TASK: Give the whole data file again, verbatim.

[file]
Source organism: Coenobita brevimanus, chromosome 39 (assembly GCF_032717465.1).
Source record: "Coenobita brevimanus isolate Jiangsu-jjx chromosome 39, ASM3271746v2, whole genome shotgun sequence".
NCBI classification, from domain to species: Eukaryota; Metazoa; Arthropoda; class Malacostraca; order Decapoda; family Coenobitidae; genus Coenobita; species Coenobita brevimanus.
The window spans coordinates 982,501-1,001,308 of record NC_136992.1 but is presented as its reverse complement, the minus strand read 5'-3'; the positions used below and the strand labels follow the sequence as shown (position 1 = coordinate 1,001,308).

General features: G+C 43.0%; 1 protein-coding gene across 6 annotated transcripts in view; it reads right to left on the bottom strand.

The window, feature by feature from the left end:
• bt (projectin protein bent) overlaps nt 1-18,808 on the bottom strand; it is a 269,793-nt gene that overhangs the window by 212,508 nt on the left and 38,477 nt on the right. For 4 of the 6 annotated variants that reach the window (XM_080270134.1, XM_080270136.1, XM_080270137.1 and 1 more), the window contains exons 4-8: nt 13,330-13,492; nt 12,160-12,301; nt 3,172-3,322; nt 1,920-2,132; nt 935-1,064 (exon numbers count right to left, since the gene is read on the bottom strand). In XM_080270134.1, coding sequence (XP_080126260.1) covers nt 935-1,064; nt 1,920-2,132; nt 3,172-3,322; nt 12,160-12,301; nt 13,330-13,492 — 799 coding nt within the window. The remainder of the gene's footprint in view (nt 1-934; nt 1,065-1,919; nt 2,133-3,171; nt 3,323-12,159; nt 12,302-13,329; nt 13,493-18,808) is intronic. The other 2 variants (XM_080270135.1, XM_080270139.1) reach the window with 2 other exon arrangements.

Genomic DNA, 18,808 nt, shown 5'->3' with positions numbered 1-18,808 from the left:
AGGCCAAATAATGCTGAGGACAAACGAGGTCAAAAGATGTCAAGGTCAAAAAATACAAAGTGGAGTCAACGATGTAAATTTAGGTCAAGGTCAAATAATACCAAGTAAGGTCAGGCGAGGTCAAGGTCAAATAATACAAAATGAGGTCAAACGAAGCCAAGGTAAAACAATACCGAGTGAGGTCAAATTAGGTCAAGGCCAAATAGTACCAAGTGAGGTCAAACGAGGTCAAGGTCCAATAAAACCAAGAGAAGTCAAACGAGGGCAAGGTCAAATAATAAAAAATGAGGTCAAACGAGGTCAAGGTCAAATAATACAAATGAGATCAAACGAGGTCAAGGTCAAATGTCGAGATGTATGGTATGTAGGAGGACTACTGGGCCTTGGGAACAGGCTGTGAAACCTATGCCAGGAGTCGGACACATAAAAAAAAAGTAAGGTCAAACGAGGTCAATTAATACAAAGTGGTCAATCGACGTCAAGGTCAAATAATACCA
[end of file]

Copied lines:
Source organism: Coenobita brevimanus, chromosome 39 (assembly GCF_032717465.1).
Source record: "Coenobita brevimanus isolate Jiangsu-jjx chromosome 39, ASM3271746v2, whole genome shotgun sequence".
NCBI classification, from domain to species: Eukaryota; Metazoa; Arthropoda; class Malacostraca; order Decapoda; family Coenobitidae; genus Coenobita; species Coenobita brevimanus.
The window spans coordinates 982,501-1,001,308 of record NC_136992.1 but is presented as its reverse complement, the minus strand read 5'-3'; the positions used below and the strand labels follow the sequence as shown (position 1 = coordinate 1,001,308).

General features: G+C 43.0%; 1 protein-coding gene across 6 annotated transcripts in view; it reads right to left on the bottom strand.

The window, feature by feature from the left end:
• bt (projectin protein bent) overlaps nt 1-18,808 on the bottom strand; it is a 269,793-nt gene that overhangs the window by 212,508 nt on the left and 38,477 nt on the right. For 4 of the 6 annotated variants that reach the window (XM_080270134.1, XM_080270136.1, XM_080270137.1 and 1 more), the window contains exons 4-8: nt 13,330-13,492; nt 12,160-12,301; nt 3,172-3,322; nt 1,920-2,132; nt 935-1,064 (exon numbers count right to left, since the gene is read on the bottom strand). In XM_080270134.1, coding sequence (XP_080126260.1) covers nt 935-1,064; nt 1,920-2,132; nt 3,172-3,322; nt 12,160-12,301; nt 13,330-13,492 — 799 coding nt within the window. The remainder of the gene's footprint in view (nt 1-934; nt 1,065-1,919; nt 2,133-3,171; nt 3,323-12,159; nt 12,302-13,329; nt 13,493-18,808) is intronic. The other 2 variants (XM_080270135.1, XM_080270139.1) reach the window with 2 other exon arrangements.

Genomic DNA, 18,808 nt, shown 5'->3' with positions numbered 1-18,808 from the left:
AGGCCAAATAATGCTGAGGACAAACGAGGTCAAAAGATGTCAAGGTCAAAAAATACAAAGTGGAGTCAACGATGTAAATTTAGGTCAAGGTCAAATAATACCAAGTAAGGTCAGGCGAGGTCAAGGTCAAATAATACAAAATGAGGTCAAACGAAGCCAAGGTAAAACAATACCGAGTGAGGTCAAATTAGGTCAAGGCCAAATAGTACCAAGTGAGGTCAAACGAGGTCAAGGTCCAATAAAACCAAGAGAAGTCAAACGAGGGCAAGGTCAAATAATAAAAAATGAGGTCAAACGAGGTCAAGGTCAAATAATACAAATGAGATCAAACGAGGTCAAGGTCAAATGTCGAGATGTATGGTATGTAGGAGGACTACTGGGCCTTGGGAACAGGCTGTGAAACCTATGCCAGGAGTCGGACACATAAAAAAAAAGTAAGGTCAAACGAGGTCAATTAATACAAAGTGGTCAATCGACGTCAAGGTCAAATAATACCA